by Tom Gaylord
Writing as B.B. Pelletier

Hatsan Bullmaster
Hatsan Bullmaster semiautomatic bullpup PCP.

Part 1
Part 2

This report covers:

  • Mounting the rings
  • Problem
  • Enter BKL
  • Two strap rings
  • More to mounting a scope
  • Shim the rear mount
  • Position and level the scope
  • Adjust the eyepiece
  • Thickness of the reticle lines
  • Is this scope clear?
  • Scope mounted — what’s next?
  • Summary

Today is Part 3 of my report on the new Hatsan Bullmaster precharged pneumatic airgun, but you may recall that I introduced two new products in Part 2 — the new UTG 3-12X32 AO Bug Buster scope and some UTG Accu-Sync scope rings that are so new they aren’t even on the Pyramyd Air website yet. Normally in Part 3 I start testing the accuracy of the airgun under review, but today I’m going to discuss mounting this new scope and getting the rifle set up to test. With all the new readers that have joined us over the past several months it seems like the right thing to do. Let’s get started.

Mounting the rings

Step one will be to mount these new rings on the rifle. Hatsan has made this very easy by providing a scope base that accepts both 11mm airgun scope rings and Picatinney/Weaver rings. The Accu-Sync rings I’m mounting have Picatinney bases, so they should be easy to mount — except for one thing. Bug Buster scopes have very short tubes that the rings attach to, so the position of the rings, fore and aft, is critical. Picatinney bases have cross slots that can cause a problem for fore and aft positioning. Let’s see how this goes.

Problem

Right away there was a problem. The UTG rings have lugs that are 5.02mm wide, which should fit into the cross slots of a MIL-STD (military standard) 1913 Picatinney (STANAG 2324) rail system. The bases on the test Bullmaster have cross slots that are 4.86 mm wide, which is undersized for the lugs of a Picatinney mount. Picatinney cross slots are a minimum of 5.23mm wide. So, even though it looks right, the base on the BullMaster I’m testing does not meet the MIL STD and cannot accept the UTG Accu-Sync MIL STD rings. Boy — am I glad I decided to report this for you! Weaver rings that have 3.5mm lugs will fit on the Bullmaster rail fine, but not Picatinney rings.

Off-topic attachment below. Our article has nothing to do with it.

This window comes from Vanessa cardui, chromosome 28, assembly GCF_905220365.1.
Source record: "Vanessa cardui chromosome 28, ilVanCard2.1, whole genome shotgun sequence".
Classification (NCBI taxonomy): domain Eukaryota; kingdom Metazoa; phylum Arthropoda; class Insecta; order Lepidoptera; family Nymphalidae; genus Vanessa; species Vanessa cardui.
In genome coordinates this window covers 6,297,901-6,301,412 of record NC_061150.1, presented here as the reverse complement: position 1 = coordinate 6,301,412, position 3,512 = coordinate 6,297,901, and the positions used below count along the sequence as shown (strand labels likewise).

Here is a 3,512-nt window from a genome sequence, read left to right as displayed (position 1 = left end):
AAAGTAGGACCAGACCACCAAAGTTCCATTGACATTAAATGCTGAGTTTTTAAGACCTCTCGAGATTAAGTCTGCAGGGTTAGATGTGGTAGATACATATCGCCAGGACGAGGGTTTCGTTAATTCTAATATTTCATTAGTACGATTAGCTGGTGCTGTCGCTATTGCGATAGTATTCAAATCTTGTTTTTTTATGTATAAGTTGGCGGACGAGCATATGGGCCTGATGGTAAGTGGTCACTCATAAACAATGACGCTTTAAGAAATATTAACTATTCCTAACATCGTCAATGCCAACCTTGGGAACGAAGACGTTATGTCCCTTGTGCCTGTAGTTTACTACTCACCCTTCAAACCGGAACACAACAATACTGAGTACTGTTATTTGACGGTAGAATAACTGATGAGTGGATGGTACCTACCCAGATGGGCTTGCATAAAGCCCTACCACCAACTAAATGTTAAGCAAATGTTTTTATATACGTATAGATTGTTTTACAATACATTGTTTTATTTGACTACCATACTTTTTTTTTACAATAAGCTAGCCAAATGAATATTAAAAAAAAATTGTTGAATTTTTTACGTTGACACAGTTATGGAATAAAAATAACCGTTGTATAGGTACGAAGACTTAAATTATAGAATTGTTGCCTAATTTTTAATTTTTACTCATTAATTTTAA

Enter BKL

The Bug Buster scope came with medium height rings of its own that I could have used, but because this is a bullpup, high rings are better. When something like this happens I reach for some high BKL scope rings that attach to an 11mm scope base by clamping pressure, alone. Fortunately the BullMaster also has a dovetail that’s 11.57mm wide.

Hatsan Bullmaster scope rail
The 11mm scope rail dovetail on top came into play because the cross slots in the rail below are not cut to the MIL STD.

I selected BKL 263 MB 2-piece high scope rings for this job. Whenever you mount a compact scope, and especially when it’s a Bug Buster, you can only use 2-piece rings because the positioning of each ring is so critical. One-piece rings are a fixed distance apart, and it’s usually a distance that does not coincide with your needs. Because of the Bug Buster scope’s short tube on either side of the turret, the rings have very little fore and aft leeway.

Two strap rings

BKL did something clever with the top strap of the ring. Instead of making it a wide single strap, they put two separate straps on top of each ring. This is clever because it releases you from the need to torque the strap screws in a certain pattern to keep from putting uneven torque on the scope tube.

Hatsan BullMaster scope straps
As you can see, the BKL scope straps are separate, even though they are on the same ring. This decreases the importance of torquing each strap the same, though you do still want to be close.

More to mounting a scope

There is more to mounting a scope than just putting it securely on the rifle. The eyepiece needs to be located at the correct distance from your sighting eye. On many spring rifles Bug Busters are hard to position correctly, but the Bullmaster has a long scope base that makes it easy to find the right place.

Shim the rear mount

Whenever I mount a scope on any air rifle I have never shot before, I always put a shim under the scope — on the bottom saddle of the rear ring. That little bit of shimming tilts the scope slightly down in front and usually compensates for any droop the rifle may have. I use a piece of expired credit card, which is a thicker piece of plastic than what you get from a 2-liter soda bottle. Don’t use two of these credit card shims; one should be plenty. If you need more than that, shimming is not the answer. You need an adjustable scope mount.